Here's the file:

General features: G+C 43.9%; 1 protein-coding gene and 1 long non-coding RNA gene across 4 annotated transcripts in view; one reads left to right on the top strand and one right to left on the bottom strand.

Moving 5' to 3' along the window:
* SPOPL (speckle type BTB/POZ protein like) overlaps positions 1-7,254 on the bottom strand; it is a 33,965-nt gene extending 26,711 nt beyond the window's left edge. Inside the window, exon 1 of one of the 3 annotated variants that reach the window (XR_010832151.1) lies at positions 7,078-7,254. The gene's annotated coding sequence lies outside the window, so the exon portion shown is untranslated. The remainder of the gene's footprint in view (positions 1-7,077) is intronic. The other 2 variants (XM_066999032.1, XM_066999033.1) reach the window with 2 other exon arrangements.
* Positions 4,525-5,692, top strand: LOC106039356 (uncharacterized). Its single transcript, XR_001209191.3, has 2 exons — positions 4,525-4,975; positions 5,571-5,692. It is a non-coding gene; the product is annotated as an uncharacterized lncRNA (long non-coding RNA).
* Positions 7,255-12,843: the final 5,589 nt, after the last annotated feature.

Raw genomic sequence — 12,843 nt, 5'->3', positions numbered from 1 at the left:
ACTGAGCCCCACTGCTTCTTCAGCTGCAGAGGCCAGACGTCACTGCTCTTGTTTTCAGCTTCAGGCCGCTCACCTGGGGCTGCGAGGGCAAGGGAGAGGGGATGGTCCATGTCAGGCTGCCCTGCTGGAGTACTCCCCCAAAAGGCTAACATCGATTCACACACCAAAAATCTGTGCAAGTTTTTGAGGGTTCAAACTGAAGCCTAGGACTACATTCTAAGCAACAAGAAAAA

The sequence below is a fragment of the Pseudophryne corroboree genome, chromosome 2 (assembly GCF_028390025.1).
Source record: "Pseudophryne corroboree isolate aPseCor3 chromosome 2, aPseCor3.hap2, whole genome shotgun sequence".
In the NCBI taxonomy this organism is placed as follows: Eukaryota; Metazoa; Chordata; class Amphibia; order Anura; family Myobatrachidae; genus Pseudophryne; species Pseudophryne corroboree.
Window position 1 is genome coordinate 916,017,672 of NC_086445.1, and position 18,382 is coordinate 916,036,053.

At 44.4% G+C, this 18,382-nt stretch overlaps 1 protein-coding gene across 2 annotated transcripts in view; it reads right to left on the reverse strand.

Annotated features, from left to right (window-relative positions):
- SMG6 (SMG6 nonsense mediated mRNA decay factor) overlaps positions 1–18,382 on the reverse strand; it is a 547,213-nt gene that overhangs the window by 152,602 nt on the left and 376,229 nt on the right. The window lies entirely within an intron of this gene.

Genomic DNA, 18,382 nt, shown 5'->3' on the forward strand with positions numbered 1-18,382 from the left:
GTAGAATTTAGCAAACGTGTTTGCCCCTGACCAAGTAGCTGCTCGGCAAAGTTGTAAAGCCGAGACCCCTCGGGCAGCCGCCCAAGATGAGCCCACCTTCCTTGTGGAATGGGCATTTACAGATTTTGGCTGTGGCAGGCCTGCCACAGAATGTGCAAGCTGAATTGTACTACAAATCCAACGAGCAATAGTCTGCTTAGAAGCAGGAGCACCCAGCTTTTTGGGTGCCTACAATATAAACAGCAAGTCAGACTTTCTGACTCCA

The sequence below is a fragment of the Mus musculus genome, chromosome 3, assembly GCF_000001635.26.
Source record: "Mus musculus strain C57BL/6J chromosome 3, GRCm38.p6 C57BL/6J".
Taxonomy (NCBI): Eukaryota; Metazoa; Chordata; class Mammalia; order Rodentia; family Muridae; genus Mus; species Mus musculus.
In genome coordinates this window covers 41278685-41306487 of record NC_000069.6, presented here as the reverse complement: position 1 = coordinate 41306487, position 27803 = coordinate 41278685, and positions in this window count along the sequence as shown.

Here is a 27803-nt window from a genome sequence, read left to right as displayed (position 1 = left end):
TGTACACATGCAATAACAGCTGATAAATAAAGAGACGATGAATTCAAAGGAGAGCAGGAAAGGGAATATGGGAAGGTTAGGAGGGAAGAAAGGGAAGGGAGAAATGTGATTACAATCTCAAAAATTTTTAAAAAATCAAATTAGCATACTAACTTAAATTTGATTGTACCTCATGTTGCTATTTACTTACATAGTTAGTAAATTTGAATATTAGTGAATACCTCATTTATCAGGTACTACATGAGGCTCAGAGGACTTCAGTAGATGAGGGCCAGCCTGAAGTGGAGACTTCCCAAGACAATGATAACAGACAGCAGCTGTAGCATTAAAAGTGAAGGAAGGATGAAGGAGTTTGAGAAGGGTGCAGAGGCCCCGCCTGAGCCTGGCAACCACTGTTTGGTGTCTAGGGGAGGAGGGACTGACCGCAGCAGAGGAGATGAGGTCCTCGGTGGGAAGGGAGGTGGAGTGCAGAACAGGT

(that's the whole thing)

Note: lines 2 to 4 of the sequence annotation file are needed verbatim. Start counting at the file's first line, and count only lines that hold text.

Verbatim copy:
Moving 5' to 3' along the window:
* SPOPL (speckle type BTB/POZ protein like) overlaps positions 1-7,254 on the bottom strand; it is a 33,965-nt gene extending 26,711 nt beyond the window's left edge. Inside the window, exon 1 of one of the 3 annotated variants that reach the window (XR_010832151.1) lies at positions 7,078-7,254. The gene's annotated coding sequence lies outside the window, so the exon portion shown is untranslated. The remainder of the gene's footprint in view (positions 1-7,077) is intronic. The other 2 variants (XM_066999032.1, XM_066999033.1) reach the window with 2 other exon arrangements.
* Positions 4,525-5,692, top strand: LOC106039356 (uncharacterized). Its single transcript, XR_001209191.3, has 2 exons — positions 4,525-4,975; positions 5,571-5,692. It is a non-coding gene; the product is annotated as an uncharacterized lncRNA (long non-coding RNA).